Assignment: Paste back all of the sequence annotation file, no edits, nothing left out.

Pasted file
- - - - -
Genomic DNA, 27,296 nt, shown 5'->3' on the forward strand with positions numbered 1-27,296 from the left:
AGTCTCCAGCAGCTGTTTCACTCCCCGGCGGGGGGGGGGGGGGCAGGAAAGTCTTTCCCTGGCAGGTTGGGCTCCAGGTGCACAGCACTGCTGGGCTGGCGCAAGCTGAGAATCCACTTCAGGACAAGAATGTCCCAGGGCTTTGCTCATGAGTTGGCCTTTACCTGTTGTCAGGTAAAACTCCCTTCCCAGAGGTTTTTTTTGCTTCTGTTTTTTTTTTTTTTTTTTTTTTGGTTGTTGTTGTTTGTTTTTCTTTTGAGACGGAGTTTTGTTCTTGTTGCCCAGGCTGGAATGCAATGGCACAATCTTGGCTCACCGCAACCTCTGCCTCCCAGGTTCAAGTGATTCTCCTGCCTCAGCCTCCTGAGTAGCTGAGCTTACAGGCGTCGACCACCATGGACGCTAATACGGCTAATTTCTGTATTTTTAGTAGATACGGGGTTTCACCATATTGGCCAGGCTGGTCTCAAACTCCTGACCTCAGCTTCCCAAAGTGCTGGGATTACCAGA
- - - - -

Genomic DNA, 27,296 nt, shown 5'->3' on the forward strand with positions numbered 1-27,296 from the left:
AGTCTCCAGCAGCTGTTTCACTCCCCGGCGGGGGGGGGGGGGGCAGGAAAGTCTTTCCCTGGCAGGTTGGGCTCCAGGTGCACAGCACTGCTGGGCTGGCGCAAGCTGAGAATCCACTTCAGGACAAGAATGTCCCAGGGCTTTGCTCATGAGTTGGCCTTTACCTGTTGTCAGGTAAAACTCCCTTCCCAGAGGTTTTTTTTGCTTCTGTTTTTTTTTTTTTTTTTTTTTTGGTTGTTGTTGTTTGTTTTTCTTTTGAGACGGAGTTTTGTTCTTGTTGCCCAGGCTGGAATGCAATGGCACAATCTTGGCTCACCGCAACCTCTGCCTCCCAGGTTCAAGTGATTCTCCTGCCTCAGCCTCCTGAGTAGCTGAGCTTACAGGCGTCGACCACCATGGACGCTAATACGGCTAATTTCTGTATTTTTAGTAGATACGGGGTTTCACCATATTGGCCAGGCTGGTCTCAAACTCCTGACCTCAGCTTCCCAAAGTGCTGGGATTACCAGA